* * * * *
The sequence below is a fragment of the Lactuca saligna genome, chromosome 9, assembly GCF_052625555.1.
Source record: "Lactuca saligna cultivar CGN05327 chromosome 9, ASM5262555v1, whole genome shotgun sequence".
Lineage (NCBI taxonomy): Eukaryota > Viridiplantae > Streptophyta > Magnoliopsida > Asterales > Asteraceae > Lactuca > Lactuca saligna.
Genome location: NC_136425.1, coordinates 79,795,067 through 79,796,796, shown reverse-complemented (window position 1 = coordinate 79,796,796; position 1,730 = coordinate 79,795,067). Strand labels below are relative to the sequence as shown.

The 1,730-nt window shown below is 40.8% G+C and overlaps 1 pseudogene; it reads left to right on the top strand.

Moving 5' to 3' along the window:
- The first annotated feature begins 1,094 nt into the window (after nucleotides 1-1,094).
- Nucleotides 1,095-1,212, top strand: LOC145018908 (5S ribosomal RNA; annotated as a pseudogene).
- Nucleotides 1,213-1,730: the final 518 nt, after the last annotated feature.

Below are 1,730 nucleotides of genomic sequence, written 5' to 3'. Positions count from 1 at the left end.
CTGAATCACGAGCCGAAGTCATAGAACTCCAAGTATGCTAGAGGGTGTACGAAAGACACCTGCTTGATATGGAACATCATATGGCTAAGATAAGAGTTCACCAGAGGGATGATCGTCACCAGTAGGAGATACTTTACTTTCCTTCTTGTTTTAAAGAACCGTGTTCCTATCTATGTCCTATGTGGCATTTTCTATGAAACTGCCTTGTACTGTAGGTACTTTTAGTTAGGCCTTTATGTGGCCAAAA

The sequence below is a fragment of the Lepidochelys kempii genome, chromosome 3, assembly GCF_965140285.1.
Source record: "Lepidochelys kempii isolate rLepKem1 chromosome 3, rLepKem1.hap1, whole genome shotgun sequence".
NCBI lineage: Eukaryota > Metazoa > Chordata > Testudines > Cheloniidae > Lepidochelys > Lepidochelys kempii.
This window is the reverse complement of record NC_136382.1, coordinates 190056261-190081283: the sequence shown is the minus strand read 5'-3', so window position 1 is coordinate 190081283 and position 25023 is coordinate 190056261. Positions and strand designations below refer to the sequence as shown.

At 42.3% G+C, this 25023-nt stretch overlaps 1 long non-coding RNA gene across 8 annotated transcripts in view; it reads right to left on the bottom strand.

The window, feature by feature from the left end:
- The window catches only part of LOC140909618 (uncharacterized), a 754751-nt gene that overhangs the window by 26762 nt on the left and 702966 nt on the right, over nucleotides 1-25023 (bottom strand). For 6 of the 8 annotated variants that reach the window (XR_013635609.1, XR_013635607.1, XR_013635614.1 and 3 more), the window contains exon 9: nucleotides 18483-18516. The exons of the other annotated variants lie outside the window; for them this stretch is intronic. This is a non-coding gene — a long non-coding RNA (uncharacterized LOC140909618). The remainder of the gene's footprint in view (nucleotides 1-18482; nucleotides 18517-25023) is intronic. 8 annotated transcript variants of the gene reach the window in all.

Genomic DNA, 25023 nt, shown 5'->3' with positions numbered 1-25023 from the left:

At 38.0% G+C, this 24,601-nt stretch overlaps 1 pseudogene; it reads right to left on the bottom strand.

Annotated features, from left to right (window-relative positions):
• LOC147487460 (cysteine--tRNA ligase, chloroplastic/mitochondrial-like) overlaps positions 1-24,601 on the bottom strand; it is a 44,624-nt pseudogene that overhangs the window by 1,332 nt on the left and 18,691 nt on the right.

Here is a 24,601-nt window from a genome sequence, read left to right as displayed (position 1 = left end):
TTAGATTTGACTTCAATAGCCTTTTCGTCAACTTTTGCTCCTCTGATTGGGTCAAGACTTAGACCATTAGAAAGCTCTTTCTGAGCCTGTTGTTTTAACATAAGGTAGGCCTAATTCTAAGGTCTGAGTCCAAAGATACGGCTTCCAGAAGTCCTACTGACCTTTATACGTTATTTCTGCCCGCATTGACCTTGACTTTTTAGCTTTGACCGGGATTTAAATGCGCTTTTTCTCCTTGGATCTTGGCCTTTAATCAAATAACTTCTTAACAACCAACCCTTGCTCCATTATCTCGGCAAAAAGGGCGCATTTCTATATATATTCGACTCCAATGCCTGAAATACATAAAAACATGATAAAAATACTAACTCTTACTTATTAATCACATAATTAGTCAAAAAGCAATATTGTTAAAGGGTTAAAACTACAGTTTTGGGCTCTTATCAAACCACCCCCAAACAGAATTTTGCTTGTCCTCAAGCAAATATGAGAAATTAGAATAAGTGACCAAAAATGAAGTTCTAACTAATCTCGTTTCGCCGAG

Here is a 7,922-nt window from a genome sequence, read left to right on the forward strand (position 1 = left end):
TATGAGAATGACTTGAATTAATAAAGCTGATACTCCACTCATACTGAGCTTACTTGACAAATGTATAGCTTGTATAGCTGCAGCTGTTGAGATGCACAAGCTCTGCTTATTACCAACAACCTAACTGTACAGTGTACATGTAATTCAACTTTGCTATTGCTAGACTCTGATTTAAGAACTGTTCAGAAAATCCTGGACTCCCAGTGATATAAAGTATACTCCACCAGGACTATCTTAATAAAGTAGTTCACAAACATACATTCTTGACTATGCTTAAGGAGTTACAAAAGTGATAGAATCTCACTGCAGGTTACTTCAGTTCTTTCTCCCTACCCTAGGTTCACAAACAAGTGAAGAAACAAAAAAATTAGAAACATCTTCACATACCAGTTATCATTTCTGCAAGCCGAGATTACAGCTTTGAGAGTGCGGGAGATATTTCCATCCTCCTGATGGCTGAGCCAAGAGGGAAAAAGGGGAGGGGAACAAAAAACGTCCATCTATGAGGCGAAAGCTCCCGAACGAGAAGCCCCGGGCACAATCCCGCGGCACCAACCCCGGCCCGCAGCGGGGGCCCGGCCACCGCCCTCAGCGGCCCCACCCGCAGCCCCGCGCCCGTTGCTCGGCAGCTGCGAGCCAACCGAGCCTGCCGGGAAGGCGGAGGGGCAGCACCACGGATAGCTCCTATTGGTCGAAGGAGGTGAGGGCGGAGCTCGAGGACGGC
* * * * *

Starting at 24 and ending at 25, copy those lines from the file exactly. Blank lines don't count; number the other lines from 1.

TTAGATTTGACTTCAATAGCCTTTTCGTCAACTTTTGCTCCTCTGATTGGGTCAAGACTTAGACCATTAGAAAGCTCTTTCTGAGCCTGTTGTTTTAACATAAGGTAGGCCTAATTCTAAGGTCTGAGTCCAAAGATACGGCTTCCAGAAGTCCTACTGACCTTTATACGTTATTTCTGCCCGCATTGACCTTGACTTTTTAGCTTTGACCGGGATTTAAATGCGCTTTTTCTCCTTGGATCTTGGCCTTTAATCAAATAACTTCTTAACAACCAACCCTTGCTCCATTATCTCGGCAAAAAGGGCGCATTTCTATATATATTCGACTCCAATGCCTGAAATACATAAAAACATGATAAAAATACTAACTCTTACTTATTAATCACATAATTAGTCAAAAAGCAATATTGTTAAAGGGTTAAAACTACAGTTTTGGGCTCTTATCAAACCACCCCCAAACAGAATTTTGCTTGTCCTCAAGCAAATATGAGAAATTAGAATAAGTGACCAAAAATGAAGTTCTAACTAATCTCGTTTCGCCGAG

Here is a 7,922-nt window from a genome sequence, read left to right on the forward strand (position 1 = left end):